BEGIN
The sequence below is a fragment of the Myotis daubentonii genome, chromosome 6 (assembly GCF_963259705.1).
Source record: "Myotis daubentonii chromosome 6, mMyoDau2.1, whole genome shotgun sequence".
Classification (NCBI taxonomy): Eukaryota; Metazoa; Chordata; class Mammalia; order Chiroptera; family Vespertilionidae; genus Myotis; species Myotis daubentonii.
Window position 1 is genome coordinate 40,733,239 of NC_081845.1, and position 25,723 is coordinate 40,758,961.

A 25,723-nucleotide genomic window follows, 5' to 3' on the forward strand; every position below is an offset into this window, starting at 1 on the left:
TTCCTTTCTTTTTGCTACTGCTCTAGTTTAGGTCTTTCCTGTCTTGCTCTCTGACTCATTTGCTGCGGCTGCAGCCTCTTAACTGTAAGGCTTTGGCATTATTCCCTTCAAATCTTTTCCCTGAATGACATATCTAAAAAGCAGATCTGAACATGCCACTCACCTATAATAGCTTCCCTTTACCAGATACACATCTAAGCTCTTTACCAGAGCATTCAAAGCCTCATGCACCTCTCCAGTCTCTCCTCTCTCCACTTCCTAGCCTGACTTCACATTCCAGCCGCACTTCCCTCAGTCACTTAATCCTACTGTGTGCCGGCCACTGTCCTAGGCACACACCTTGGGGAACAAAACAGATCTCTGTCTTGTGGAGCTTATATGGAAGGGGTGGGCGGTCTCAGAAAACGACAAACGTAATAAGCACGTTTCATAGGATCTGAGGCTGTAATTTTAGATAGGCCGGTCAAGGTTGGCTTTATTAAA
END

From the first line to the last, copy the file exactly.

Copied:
The sequence below is a fragment of the Myotis daubentonii genome, chromosome 6 (assembly GCF_963259705.1).
Source record: "Myotis daubentonii chromosome 6, mMyoDau2.1, whole genome shotgun sequence".
Classification (NCBI taxonomy): Eukaryota; Metazoa; Chordata; class Mammalia; order Chiroptera; family Vespertilionidae; genus Myotis; species Myotis daubentonii.
Window position 1 is genome coordinate 40,733,239 of NC_081845.1, and position 25,723 is coordinate 40,758,961.

A 25,723-nucleotide genomic window follows, 5' to 3' on the forward strand; every position below is an offset into this window, starting at 1 on the left:
TTCCTTTCTTTTTGCTACTGCTCTAGTTTAGGTCTTTCCTGTCTTGCTCTCTGACTCATTTGCTGCGGCTGCAGCCTCTTAACTGTAAGGCTTTGGCATTATTCCCTTCAAATCTTTTCCCTGAATGACATATCTAAAAAGCAGATCTGAACATGCCACTCACCTATAATAGCTTCCCTTTACCAGATACACATCTAAGCTCTTTACCAGAGCATTCAAAGCCTCATGCACCTCTCCAGTCTCTCCTCTCTCCACTTCCTAGCCTGACTTCACATTCCAGCCGCACTTCCCTCAGTCACTTAATCCTACTGTGTGCCGGCCACTGTCCTAGGCACACACCTTGGGGAACAAAACAGATCTCTGTCTTGTGGAGCTTATATGGAAGGGGTGGGCGGTCTCAGAAAACGACAAACGTAATAAGCACGTTTCATAGGATCTGAGGCTGTAATTTTAGATAGGCCGGTCAAGGTTGGCTTTATTAAA